The 5 Key Components of a Cadence
What makes a cadence tick? What’s inside it’s DNA that makes a cadence effective? Or perhaps, not so effective?
Before we get into that, it’s helpful to know what a cadence is in general terms. “Cadence” is a popular buzzword in sales right now. Like all buzzwords, it can be difficult to pin down just what is meant by it.
Gabe Larsen’s team at InsideSales Labs set out to figure that out. They wanted to establish a definition that was both tight and useful.
After extensive studies—which you can check out for yourself here—they finally reached a succinct definition. According to Larsen, a cadence is “a sequence of activities to increase contact and qualification.”
While that definition is helpful as a grounding tool, the remainder of InsideSales Labs’ research puts it in perspective a bit more by breaking open the DNA of a sales cadence.
Here is an overview of the five key components of a sales cadence.
The first piece of the puzzle is how many attempts you make to establish contact. How many touches do you get before you give up and move on to a new target?
Surveys have found that most sales professionals believe they are getting an average of 15.5 touches before moving on. However, the data InsideSales Labs gathered from studying real people making actual phone calls tells a different story.
In fact, their study shows that most salespeople are only making an average of 4.05 attempts before jumping ship.
That’s a wide gap between perception and reality. Those are the current numbers, but what is the ideal?
Best practice suggests that 10-15 touches work best. After that, it’s kind of a moot point, and before that, you aren’t quite trying hard enough.
There are a number of ways to try to reach potential customers, including: social media, voicemail, text, email, and phone.
Email is easily the most popular communication method. It is used twice as much as phone calls. That’s not to say that no one is dialing for dollars anymore. And, despite the pessimism that voicemail is dead, over 50 percent of sales professionals in the study still use it.
But which methods bring the best rewards?
Although email is the most popular medium, it actually works best when paired with voicemail or phone calls. It’s difficult to stand out with just an email, but when there’s a tangible reminder of that material via phone, the message is more powerful.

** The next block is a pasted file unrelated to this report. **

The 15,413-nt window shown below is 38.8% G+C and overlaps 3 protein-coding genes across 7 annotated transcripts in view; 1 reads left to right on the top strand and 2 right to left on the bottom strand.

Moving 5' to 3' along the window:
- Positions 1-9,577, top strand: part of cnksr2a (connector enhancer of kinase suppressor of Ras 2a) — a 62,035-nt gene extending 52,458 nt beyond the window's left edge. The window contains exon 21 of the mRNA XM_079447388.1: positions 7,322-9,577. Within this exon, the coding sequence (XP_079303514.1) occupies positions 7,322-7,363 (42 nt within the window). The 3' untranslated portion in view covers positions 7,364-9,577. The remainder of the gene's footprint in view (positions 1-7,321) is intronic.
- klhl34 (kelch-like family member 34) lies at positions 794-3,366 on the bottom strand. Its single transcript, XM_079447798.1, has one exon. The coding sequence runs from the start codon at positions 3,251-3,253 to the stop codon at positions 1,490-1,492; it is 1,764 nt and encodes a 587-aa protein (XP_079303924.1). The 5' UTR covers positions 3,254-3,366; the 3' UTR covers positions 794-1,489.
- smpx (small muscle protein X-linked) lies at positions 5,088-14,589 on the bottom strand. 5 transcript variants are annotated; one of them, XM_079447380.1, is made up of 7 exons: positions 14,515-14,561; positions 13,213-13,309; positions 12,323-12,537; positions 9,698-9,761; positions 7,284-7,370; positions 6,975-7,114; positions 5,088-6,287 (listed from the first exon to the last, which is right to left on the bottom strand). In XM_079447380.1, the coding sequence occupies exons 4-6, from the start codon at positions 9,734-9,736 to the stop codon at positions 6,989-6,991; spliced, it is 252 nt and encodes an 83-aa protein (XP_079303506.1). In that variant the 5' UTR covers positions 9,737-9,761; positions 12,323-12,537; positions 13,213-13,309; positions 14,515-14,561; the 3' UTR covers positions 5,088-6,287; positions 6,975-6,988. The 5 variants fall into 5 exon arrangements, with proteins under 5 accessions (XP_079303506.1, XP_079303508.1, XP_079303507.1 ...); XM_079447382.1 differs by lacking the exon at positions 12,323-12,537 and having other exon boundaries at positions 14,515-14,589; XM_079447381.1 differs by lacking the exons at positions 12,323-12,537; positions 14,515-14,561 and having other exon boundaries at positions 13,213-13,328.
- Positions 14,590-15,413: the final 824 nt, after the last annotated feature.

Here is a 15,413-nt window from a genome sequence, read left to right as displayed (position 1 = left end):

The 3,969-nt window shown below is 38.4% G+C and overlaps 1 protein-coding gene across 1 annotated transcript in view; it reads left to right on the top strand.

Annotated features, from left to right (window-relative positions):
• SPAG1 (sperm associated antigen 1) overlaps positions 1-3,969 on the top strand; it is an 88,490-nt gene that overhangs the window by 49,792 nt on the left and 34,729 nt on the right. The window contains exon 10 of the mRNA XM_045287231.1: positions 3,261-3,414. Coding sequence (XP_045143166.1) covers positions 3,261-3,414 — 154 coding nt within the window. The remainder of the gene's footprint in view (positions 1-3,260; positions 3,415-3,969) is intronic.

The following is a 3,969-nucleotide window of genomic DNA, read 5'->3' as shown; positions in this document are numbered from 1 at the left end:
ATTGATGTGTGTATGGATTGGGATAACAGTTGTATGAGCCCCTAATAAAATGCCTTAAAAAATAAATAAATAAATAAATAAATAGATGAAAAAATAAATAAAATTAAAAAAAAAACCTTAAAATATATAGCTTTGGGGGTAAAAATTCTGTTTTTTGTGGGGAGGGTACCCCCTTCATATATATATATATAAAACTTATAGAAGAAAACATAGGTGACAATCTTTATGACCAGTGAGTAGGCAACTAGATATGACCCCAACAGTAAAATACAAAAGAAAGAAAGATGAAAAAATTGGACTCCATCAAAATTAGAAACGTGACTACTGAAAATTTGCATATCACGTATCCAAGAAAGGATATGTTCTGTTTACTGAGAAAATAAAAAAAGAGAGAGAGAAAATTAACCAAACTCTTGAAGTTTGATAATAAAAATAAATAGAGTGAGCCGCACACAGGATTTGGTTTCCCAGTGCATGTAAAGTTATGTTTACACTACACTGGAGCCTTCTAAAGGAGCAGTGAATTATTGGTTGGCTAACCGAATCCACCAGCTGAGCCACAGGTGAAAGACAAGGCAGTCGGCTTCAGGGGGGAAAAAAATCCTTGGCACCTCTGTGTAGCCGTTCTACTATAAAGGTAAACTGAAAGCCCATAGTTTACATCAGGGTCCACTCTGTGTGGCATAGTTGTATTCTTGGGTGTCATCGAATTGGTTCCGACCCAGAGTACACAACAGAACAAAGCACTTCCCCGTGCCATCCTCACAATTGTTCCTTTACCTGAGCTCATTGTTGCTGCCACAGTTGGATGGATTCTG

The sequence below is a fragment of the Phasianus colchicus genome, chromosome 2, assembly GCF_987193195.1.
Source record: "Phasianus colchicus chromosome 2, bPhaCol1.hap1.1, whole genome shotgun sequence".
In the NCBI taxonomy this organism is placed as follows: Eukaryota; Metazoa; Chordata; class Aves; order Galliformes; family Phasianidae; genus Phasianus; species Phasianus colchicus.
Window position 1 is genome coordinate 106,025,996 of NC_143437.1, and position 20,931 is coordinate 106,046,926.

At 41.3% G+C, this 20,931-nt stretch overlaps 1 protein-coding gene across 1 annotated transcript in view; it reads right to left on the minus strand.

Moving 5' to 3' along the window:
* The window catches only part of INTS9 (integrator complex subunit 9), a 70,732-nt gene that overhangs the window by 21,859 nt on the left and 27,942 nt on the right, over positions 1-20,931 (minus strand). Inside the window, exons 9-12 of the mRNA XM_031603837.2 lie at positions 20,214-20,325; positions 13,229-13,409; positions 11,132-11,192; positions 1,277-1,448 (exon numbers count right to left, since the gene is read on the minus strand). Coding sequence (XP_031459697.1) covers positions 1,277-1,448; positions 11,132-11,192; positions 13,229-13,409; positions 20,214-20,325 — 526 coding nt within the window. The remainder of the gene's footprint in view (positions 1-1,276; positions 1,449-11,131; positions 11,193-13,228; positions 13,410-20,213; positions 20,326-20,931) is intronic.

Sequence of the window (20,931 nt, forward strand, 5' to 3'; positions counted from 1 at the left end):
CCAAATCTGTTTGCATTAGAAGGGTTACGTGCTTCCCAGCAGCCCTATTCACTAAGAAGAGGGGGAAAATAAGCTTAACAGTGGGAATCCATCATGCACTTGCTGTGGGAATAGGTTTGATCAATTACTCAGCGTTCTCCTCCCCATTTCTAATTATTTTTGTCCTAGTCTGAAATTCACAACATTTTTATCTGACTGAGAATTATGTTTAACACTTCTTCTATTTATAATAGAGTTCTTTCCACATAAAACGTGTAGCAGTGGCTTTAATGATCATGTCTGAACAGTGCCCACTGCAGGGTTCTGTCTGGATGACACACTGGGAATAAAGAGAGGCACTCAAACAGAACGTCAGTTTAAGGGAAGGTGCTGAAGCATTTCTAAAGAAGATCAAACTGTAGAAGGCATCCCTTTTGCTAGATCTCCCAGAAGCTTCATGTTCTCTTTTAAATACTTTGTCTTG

The third factor is the timeframe of the cadence. How long is this thing running? When surveyed, people generally believed they were running a sales cadence for around 20 days.
Not so, according to the study. Instead, the average is far lower at 4.89 days.
That’s a shame because that 20-day average is much closer to where they should be. Best practice in this case is anywhere from 14 to 21 days—or two to three weeks.
Of course, the overall length of time is only part of the equation. After all, if your cadence is supposed to last 14 to 21 days and you need to get in 10 to 15 touches during that timeframe, how many days should you wait in between attempts?
That’s where the fourth component comes in.
The fourth piece of the puzzle is the length of time between touches. In practice, most people are all over the place with the wait time. Some may make a phone call, send an email the next day, and then wait 3 weeks to try anything else.
It all seems to be very sporadic, but the study suggests the optimal time between attempts is actually 1 to 3 days.
There are psychological reasons for this. It’s all about immediacy and remaining top of mind for the person. We’re all extremely busy people, and if you wait too long between attempts, there’s a good chance your contact will have trouble remembering who you even are.
None of the previous puzzle pieces matter if you can’t get the content right.
The study shows that most prospecting emails average around 362 words. Best practice shows that we need to trim that a bit. Keeping the email content below 300 words seems to bring the best returns.
Voicemail is similarly afflicted with being overly verbose. The average voicemail time was about 23 seconds, but there were plenty that came in over 30 seconds long.
But length is only one aspect of content. Another, which is perhaps more important, is the amount of personalization in the content. Personalization takes so much time that it’s tempting to just automate everything. That is a mistake.
It’s hard enough to get your email or voicemail or social media post to stand out without handicapping yourself by making it robotic.
Cadences are sequences of activities to increase contact and qualification. At its most basic, it’s a combination of tools to use in order to make your sales efforts pan out.
Hopefully, this dive into the DNA of a sales cadence gives you a jumping off point to tweak your own cadences.
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